So going back to your friends, you’re actually hitting the road with Luke on his, What You See Is What You Get tour. And you’ll also be joining Ashley McBryde on a few dates. What are you looking forward to most about returning to the road this fall?

I think for me, it’s just, and gosh, that’s such a cool opportunity to be able to, number one, speaking of Luke, number one, that they would play one of my best friends in arenas, but also have the platform to bring all these new songs to an audience who loves country music, and they’re Luke fans, but because of our connection I think that they’ll come out with open ears and be willing to listen. And I’m just excited to play for that crowd and there’s some bucket list and he’s on there like Madison Square Garden. We end up getting to play like up in Boston, at the Garden there and stuff and all along the way. But then I was just going to be also for that opportunity. And then Ashley, I’m such a fan of what she does musically and me and her, I hope to get closer to her, me and her are definitely friends, but for her to think enough to… Ashley is very respected and very… Everything she does or touches, it’s really cool to not just me, but everybody. And so for her to think enough of me to add each of those dates, it’s a really cool thing for me to think about and accept from her.

You guys would make an incredible duet together if that ever was to come to be.

That would be awesome. That’s a great idea.

So lastly, but I guess it’s certainly, probably most importantly, you partnered with Music Health Alliance in Nashville to create the Pretty Good Ball which we are aware of supports musicians mental health awareness. And could you tell us a little bit about that organization and what it means to you to have a nonprofit available to music industry professionals, to help them with their mental health?

Yes, absolutely. So me and my manager talked about, I really want… The reason I got into country music is to move people and affect people in positive ways. And so we were thinking, “Hey, there are ways we can do that outside of just the music. Let’s figure out what we want to do.” And I think over the pandemic for me last year, it gave me time to take a look in the mirror myself and go like, “Hey, let’s address some stuff about myself that maybe I just wanted to learn a little bit more about myself and while I had the time to dig in and figure some stuff out.” And then I explored therapy and realized how, man, just how positive of an impact it made for me and how much I learned from it. And then it hit me. I was like, I never even knew about therapy at all, or really what it’s about and because it’s just something I never really talked about. And so I was like, it hit me like let’s do a charity called Pretty Good Ball and let it be for two reasons. So one for musicians, songwriters who if make under a certain amount, they can go to Musicians Health Alliance. We tied in with them because they have the infrastructure to count and put our funds to use. You can go in and anonymously, get started with therapy and find some information and have someone to talk to for musicians, songwriters in town because that’s a tough town, man. I knew how hard it was to find my way when I first moved to town.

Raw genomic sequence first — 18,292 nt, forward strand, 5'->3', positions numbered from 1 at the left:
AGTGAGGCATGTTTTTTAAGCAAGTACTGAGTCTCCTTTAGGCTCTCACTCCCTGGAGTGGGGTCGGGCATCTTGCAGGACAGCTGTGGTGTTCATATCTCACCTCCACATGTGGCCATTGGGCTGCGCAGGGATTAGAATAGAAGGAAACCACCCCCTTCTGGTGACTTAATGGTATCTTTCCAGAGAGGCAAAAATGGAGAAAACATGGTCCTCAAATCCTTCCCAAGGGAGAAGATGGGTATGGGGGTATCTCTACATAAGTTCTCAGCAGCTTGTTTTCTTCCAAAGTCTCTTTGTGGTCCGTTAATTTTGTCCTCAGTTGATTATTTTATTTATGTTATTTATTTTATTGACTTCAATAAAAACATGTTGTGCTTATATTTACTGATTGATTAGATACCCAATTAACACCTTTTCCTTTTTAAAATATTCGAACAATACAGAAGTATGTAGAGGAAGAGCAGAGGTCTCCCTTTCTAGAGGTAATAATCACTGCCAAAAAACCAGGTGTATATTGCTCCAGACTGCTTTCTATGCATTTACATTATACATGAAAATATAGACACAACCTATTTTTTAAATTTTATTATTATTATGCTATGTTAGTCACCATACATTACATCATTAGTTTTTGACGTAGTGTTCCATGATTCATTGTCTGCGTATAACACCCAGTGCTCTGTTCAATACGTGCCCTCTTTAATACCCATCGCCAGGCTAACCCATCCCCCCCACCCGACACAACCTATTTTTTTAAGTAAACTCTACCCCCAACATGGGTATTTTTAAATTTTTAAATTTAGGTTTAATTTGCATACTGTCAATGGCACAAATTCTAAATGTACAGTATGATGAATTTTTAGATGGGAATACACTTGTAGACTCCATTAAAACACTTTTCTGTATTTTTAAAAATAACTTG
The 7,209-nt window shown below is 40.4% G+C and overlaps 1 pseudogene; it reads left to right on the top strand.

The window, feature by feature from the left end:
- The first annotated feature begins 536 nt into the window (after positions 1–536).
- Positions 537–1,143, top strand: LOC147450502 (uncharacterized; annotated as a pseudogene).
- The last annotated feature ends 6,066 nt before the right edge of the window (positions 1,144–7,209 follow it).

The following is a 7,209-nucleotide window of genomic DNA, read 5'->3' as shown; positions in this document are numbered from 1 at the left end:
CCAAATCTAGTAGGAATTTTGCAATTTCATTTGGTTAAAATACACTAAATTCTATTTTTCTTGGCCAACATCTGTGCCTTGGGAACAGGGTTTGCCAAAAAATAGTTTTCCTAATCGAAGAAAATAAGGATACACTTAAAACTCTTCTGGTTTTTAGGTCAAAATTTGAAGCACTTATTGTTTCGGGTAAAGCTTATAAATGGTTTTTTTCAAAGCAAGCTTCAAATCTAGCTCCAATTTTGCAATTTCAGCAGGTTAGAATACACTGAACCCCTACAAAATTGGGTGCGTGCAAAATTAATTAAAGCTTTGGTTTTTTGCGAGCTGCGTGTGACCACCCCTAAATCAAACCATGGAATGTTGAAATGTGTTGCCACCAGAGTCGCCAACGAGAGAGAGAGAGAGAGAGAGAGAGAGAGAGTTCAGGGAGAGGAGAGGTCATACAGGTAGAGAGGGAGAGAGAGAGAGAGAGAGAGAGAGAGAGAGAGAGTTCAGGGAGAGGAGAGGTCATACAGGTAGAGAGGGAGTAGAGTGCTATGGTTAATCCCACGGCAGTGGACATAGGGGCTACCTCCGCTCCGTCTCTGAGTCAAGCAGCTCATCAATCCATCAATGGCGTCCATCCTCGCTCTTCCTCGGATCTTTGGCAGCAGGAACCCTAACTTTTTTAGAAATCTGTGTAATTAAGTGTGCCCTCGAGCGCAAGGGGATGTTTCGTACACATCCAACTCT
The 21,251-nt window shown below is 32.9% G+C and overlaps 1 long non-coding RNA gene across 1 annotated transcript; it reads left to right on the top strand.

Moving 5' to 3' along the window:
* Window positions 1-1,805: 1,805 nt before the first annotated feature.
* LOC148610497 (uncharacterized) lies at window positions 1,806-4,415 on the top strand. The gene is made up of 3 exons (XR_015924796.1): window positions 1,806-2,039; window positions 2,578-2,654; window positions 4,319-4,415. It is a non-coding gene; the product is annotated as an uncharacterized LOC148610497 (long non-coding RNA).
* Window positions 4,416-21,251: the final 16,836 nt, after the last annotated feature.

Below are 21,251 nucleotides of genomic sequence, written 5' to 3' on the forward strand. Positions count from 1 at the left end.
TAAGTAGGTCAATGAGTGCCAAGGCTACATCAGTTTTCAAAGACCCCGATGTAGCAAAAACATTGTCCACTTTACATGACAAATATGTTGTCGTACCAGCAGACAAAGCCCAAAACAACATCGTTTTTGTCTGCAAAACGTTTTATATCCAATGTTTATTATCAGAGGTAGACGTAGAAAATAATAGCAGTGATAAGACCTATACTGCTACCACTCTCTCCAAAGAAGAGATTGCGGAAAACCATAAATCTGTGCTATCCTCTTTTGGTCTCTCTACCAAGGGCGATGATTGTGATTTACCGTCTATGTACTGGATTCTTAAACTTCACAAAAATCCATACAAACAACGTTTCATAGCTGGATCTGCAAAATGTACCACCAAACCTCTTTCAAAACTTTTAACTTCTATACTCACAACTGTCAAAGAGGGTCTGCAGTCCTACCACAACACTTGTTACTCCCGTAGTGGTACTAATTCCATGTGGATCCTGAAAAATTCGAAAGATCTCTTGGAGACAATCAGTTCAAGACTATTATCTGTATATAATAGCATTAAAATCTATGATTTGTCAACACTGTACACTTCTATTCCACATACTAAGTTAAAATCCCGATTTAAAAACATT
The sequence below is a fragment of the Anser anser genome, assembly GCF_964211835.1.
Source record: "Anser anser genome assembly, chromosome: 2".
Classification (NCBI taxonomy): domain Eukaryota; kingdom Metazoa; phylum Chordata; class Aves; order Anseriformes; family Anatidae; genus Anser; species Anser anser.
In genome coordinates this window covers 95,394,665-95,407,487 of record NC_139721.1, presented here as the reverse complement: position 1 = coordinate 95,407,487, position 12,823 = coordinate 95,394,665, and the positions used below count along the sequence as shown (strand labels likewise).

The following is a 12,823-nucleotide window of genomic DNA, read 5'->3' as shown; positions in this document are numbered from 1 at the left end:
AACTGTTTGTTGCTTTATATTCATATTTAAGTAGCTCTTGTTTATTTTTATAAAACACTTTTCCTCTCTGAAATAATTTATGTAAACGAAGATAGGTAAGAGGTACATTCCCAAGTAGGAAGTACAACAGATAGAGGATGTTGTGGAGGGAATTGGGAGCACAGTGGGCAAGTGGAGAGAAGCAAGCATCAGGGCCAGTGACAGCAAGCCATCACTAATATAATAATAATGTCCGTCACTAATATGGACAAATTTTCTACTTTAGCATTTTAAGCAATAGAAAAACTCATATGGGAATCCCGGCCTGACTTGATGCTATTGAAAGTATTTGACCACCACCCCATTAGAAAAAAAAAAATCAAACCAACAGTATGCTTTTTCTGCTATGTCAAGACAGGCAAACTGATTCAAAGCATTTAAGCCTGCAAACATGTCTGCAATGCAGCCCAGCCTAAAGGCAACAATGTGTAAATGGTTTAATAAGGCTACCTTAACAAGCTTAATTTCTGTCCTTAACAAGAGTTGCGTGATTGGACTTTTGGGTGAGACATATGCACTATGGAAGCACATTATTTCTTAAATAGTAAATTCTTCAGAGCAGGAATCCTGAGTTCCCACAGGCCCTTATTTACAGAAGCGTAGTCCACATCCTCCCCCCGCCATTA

So I know that need is out there, but the second part of it is just really just bringing that conversation to light and hopefully shed some light on it in the sense de-stigmatizing it and making it okay to talk about and making it like, hopefully people will come away though like, “Hey, it’s okay to not be okay sometimes and there’s like…” And also if Ray’s okay talking about it, Ray’s been through his own stuff. It’s like, oh, it’s okay that I am. So really just trying to be a face of that, and hopefully getting more awareness up, but then the music community in Nashville and hoping it helps the people along the way. So knowing that people have an advocate, if they want to reach out to someone who’s like been there, but also just gets it because I’m just one of them.

Yeah. I mean, especially definitely more than ever it’s been needed over this last year where everything has been shut down and everyone’s been put on hold.


So let’s end with a little bit of a fun question. If you could choose any country superstar to duet with, who would you choose and why?

I would say, well, that’s a great question. I would say probably George Strait. The reason I say George is because even though Eric’s been my biggest inspiration, George Strait’s been my life long country music hero. I mean the first song I remember singing in the… Or the first song I remember ever when I was a little kid was “Ocean Front Property” and I still love that song to this day. And he was my favorite because then I’ve been to see him in concert five or six times. He’s just the coolest cat out there. And so I know at one time he did his last concert he did in the Astrodome, he had a bunch of country music stars come and duet with him. And I always listen to that album, even now. And I’m always like, “Man, how cool, unless it had been for those guys can do that?” So yeah, George.

Definitely a great moment that would be. So aside from making your Opry debut and releasing these three singles, like what is next for you in 2021?

Just getting ready to hit the road, and taking these songs to the people. And we may have some stuff coming out, some more songs coming out later this year, hopefully. But no, it’s really just seeing where it goes. It’s all those things where it’s put so much work in them. We’ve crossed every T and dotted every I and just excited to get out there and take the songs to the people and see what their reaction is, and just have fun with it. I got into this industry to have fun and do something that I love, and I think now more than ever, I have that opportunity.

Definitely, well, thank you so much for taking the time out of your day to chat with us, and we look forward to your Opry debut and the new music sounds great. Can’t wait for everyone else to hear it and look forward to seeing you on one of your tours coming up.

Oh, thanks so much, man.